Image courtesy of The Paleo Diet


People are constantly looking for the quick fix to lose weight or get “healthy”, but it rarely works and can lead to a lot of pain and emotional distress. Your nutrition should be a lifestyle, not a fad diet you follow for a few months or weeks. Cutting out food groups or restricting certain foods is also not healthy and can lead to numerous health issues. You should eat to nourish your body, so that it can study, exercise and go out with friends. Food should be something you enjoy!


Eating a diet that has variety and is rich in natural and “unprocessed” foods is best. If you want to improve your diet, think about adding more whole grains, vegetables, nuts and fruits – don’t cut a food group out. Also, don’t omit foods you love. If you love a good donut, cupcake or ice cream cone, you shouldn’t restrict yourself from eating it. Yes, you can’t eat stuff like this every day – no one can, but it’s good to treat yo’ self. In my opinion, it is actually healthier to indulge in your favorite treats because doing things for yourself is important and essential to being happy.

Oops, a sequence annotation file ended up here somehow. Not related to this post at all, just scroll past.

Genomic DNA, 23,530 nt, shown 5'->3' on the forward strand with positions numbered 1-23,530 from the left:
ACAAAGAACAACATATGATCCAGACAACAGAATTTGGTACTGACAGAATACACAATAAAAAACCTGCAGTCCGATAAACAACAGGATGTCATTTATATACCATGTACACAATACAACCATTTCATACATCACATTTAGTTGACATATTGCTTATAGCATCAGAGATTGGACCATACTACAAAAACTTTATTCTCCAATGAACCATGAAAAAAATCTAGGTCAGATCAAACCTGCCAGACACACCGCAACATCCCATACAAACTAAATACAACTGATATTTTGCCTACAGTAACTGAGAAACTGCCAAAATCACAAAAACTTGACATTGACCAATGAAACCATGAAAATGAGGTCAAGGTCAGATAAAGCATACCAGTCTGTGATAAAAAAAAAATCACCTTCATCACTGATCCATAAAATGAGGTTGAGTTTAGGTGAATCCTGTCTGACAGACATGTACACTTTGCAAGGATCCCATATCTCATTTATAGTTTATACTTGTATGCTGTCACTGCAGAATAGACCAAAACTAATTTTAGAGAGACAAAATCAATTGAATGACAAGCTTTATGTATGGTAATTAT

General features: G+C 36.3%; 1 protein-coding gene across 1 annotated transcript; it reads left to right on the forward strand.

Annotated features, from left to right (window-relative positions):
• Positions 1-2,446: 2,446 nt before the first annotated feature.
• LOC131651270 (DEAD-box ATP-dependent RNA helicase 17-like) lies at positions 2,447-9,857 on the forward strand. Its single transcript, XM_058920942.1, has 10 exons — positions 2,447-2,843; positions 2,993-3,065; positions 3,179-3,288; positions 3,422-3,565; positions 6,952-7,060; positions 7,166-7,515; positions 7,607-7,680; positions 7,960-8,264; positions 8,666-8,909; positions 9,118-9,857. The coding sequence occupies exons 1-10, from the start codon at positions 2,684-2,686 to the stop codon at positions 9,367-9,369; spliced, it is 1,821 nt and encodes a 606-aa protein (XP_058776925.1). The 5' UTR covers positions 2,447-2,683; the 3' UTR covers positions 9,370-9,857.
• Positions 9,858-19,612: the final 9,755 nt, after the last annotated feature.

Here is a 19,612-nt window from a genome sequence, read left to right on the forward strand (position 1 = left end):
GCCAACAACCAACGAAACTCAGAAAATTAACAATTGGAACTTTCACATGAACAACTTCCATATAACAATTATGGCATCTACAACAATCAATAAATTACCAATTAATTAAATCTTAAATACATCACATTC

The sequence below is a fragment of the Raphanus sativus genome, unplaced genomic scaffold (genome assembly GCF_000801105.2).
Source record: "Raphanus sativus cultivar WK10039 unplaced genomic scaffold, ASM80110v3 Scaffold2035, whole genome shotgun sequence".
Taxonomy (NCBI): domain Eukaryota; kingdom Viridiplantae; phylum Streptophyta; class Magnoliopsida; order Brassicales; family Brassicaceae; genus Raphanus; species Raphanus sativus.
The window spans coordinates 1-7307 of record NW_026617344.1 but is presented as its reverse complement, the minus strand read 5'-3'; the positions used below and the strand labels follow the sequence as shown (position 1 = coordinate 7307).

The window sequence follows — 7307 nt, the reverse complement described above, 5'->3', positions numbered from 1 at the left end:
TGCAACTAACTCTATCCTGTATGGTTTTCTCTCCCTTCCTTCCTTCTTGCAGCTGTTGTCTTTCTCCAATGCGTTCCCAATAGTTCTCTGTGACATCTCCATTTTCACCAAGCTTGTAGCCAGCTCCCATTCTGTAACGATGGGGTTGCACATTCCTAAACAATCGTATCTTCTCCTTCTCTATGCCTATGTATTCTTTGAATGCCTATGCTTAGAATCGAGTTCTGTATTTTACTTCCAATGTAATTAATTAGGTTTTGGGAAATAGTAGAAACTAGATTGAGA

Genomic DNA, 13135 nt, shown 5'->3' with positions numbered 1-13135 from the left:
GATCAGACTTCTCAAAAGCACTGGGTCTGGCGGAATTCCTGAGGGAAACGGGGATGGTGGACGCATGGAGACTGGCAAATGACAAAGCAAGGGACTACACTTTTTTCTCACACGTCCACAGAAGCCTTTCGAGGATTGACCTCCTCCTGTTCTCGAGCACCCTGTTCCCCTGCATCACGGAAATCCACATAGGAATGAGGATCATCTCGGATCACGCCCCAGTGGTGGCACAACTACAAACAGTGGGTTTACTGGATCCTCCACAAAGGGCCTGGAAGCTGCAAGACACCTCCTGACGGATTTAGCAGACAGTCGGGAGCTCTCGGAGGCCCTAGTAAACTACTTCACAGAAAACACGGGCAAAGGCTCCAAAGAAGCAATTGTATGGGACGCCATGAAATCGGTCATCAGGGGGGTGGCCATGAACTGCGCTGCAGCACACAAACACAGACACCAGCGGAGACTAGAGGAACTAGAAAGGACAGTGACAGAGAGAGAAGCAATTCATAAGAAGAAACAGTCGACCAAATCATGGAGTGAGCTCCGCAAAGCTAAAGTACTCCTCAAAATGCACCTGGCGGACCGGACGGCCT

Born and raised in the city of Philadelphia. Currently a nursing student at Drexel University. When not writing for HerCampus or studying loves to run, read and draw.